Joseph Rosa, from the University of Michigan Museum of Art, takes over as director of the Seattle museum on Oct. 1.
Almost one year ago, the director of the Frye Art Museum, Jo-Anne Birnie Danzker, announced she was leaving. Finally, the Frye is announcing her successor: Joseph Rosa, who has been director of the University of Michigan Museum of Art (UMMA) since 2010. He starts Oct. 1.
Rosa, the Frye’s sixth director, described the museum as “a gem” that he’d gotten to know over years of visiting Seattle, where he has family.
When Rosa took the director job at UMMA, the museum was running at a deficit. “We needed to turn that around ASAP,” he said. Within a year, UMMA was in the black. “They thought it was going to take me three years to get it out of the red — I wish they’d told me that the first year!”
Rosa said he improved the museum’s budget without layoffs and “made sure the next round of projects on the table were appropriate — then you can fundraise to the objective. People give to interest, they don’t give to need.”
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Financial prowess is something the Frye was looking for in a new director. The online listing for the job notes that the museum’s annual budget of $4.5 million has “remained stable, yet there is a strong feeling that the Frye is under-resourced for an ambitious future to include physical expansion by 2025.” (The job listing for Rosa’s recently vacated position at UMMA lists its budget as $5.5 million.)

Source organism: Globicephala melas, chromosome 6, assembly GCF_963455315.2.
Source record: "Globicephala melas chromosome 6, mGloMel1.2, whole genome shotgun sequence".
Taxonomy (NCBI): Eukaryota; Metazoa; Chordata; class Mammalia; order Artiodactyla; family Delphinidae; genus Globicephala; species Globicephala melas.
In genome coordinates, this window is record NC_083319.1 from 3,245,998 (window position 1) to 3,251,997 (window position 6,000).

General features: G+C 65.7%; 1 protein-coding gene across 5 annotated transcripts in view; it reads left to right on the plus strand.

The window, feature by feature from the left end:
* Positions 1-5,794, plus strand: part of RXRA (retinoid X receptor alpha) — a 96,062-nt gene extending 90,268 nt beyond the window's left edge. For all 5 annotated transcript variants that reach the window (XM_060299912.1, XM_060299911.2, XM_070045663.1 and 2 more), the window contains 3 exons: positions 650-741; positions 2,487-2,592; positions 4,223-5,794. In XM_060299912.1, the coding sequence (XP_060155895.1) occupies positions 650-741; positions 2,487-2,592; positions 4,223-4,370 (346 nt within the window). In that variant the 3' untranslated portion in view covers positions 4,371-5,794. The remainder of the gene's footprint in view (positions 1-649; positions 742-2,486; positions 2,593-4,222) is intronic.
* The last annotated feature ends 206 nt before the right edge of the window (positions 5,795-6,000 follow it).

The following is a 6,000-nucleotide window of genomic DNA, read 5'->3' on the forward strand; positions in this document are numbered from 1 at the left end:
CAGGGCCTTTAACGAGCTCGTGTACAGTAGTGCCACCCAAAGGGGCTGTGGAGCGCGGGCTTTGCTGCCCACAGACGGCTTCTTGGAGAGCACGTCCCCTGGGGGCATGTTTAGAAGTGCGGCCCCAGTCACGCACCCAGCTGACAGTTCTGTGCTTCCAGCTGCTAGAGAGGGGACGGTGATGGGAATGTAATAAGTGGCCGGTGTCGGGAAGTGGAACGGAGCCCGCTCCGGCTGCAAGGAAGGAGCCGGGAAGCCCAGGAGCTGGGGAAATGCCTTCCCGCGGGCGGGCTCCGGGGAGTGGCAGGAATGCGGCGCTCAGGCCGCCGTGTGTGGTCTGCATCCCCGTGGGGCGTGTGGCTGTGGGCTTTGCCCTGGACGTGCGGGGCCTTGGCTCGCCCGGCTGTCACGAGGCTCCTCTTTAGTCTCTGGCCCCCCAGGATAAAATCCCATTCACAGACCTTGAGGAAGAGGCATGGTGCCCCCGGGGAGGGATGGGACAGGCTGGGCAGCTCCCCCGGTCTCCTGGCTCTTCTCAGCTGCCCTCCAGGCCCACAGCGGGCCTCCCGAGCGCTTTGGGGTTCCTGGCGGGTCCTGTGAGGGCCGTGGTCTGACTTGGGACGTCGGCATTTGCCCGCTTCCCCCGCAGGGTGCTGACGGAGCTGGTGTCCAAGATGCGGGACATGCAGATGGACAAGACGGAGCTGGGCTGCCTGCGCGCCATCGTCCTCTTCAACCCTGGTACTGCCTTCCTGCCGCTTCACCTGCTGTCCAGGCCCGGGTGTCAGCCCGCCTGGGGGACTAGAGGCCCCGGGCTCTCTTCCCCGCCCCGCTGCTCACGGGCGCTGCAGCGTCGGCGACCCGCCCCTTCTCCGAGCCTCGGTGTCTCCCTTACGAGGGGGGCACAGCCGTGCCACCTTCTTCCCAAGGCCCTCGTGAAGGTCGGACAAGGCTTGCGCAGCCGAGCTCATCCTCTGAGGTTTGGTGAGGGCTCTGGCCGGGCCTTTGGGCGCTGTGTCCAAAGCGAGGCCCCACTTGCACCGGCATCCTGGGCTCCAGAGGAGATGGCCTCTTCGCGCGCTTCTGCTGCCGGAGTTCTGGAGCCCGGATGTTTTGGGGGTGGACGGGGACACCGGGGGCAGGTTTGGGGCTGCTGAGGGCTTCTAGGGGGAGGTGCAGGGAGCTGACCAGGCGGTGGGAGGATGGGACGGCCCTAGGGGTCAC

“Joe fit the brand-image of the museum and understood Seattle’s place in the community,” said Mike Doherty, a Frye trustee and chair of the search committee.
Rosa has curated over 50 exhibitions and is a scholar of architecture and architectural photography. (He has also been a juror for the James Beard awards. “I love food, but it wasn’t for the food,” he laughed. “It was for print design — menus, graphics, logos.”)
A few years ago, he worked with Birnie Danzker on an exhibition highlighting Japanese-American sculptor Isamu Noguchi and Chinese ink painter Qi Baishi, which involved collaboration with the Noguchi Museum in Japan and showed at the Frye and UMMA.
“He has a long history of curatorial experience,” Doherty said, adding that there was no single exhibition of Rosa’s that had set him ahead of the pack. “It’s not one exhibition, but his work on curating the entire museum,” he explained. “And his focus on scholarship.”
Seattle is a quickly evolving city but, Rosa said, “it is both global and local in a way other cities aren’t — and global-local issues help to tell the story of why art is vital.”